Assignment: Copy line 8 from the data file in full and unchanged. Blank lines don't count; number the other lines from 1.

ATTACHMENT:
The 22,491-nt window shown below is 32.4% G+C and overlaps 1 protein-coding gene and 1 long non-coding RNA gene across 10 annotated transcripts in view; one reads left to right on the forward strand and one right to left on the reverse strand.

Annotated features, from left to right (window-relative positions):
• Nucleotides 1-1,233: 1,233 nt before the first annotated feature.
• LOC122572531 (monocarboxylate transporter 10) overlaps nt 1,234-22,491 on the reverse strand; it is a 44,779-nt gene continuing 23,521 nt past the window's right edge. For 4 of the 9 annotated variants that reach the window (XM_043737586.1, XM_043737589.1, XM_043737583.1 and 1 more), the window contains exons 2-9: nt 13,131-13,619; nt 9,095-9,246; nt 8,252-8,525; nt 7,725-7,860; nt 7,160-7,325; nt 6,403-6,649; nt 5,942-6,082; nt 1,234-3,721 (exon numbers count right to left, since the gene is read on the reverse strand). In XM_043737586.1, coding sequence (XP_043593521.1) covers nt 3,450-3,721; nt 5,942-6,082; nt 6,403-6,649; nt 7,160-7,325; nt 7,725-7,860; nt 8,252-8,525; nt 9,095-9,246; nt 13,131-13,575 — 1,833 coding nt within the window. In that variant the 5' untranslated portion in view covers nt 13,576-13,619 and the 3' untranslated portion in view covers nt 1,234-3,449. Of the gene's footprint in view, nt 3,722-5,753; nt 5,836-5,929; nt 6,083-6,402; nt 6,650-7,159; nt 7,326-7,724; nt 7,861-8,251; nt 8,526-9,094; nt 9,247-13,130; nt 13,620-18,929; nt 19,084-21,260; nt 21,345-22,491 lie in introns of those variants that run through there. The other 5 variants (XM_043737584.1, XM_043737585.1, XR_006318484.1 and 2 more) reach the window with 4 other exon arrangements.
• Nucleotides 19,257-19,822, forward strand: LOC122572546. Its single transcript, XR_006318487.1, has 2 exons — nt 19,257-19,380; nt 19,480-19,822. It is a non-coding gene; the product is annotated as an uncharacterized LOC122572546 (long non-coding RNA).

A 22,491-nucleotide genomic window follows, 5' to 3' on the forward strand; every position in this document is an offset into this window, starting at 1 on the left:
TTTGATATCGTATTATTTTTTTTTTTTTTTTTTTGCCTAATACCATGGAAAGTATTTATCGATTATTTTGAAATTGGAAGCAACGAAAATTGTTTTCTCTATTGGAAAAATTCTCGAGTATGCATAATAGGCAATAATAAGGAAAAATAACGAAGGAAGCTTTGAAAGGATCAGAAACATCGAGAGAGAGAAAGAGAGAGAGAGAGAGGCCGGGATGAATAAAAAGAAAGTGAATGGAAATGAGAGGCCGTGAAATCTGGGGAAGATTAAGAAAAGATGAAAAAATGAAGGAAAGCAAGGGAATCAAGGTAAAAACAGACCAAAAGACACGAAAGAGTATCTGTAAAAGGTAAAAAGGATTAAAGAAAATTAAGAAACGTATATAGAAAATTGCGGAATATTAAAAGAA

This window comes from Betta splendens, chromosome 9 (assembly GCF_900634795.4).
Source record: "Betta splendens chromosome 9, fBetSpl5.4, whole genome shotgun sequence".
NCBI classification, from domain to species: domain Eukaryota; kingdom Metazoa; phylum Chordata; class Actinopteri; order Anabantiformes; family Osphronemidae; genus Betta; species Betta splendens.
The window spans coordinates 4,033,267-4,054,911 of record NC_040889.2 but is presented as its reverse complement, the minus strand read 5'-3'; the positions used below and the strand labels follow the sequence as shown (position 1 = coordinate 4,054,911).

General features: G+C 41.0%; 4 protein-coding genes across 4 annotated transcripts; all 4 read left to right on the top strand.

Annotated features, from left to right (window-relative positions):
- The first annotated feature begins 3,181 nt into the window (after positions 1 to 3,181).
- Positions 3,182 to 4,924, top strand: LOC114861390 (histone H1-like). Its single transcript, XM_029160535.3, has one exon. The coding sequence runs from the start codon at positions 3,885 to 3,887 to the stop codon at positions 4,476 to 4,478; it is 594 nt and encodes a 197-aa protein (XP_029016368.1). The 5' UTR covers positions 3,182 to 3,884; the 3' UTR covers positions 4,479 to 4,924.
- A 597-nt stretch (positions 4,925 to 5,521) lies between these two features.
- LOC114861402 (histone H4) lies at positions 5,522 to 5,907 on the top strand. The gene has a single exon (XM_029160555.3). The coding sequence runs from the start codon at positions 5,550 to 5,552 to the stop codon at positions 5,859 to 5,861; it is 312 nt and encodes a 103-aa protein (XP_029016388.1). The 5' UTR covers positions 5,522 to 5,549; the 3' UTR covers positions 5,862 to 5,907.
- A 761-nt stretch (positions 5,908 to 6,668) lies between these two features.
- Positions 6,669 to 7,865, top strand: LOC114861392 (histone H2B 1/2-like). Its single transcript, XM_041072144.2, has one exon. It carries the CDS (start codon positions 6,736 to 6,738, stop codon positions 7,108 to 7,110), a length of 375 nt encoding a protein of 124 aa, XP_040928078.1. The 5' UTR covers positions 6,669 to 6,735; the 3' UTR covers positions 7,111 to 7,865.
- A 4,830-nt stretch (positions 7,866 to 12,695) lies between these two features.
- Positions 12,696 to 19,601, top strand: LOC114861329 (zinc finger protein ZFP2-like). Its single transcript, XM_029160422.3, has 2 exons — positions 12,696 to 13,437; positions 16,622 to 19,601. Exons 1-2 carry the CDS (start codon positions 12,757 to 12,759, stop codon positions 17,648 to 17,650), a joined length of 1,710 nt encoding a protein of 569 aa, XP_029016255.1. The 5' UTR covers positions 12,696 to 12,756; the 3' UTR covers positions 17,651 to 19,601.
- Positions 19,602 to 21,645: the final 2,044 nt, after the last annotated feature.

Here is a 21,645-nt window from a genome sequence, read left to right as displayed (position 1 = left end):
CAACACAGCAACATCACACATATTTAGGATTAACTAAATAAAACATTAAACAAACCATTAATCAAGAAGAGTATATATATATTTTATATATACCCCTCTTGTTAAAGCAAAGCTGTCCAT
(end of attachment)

This window comes from Betta splendens, chromosome 9 (assembly GCF_900634795.4).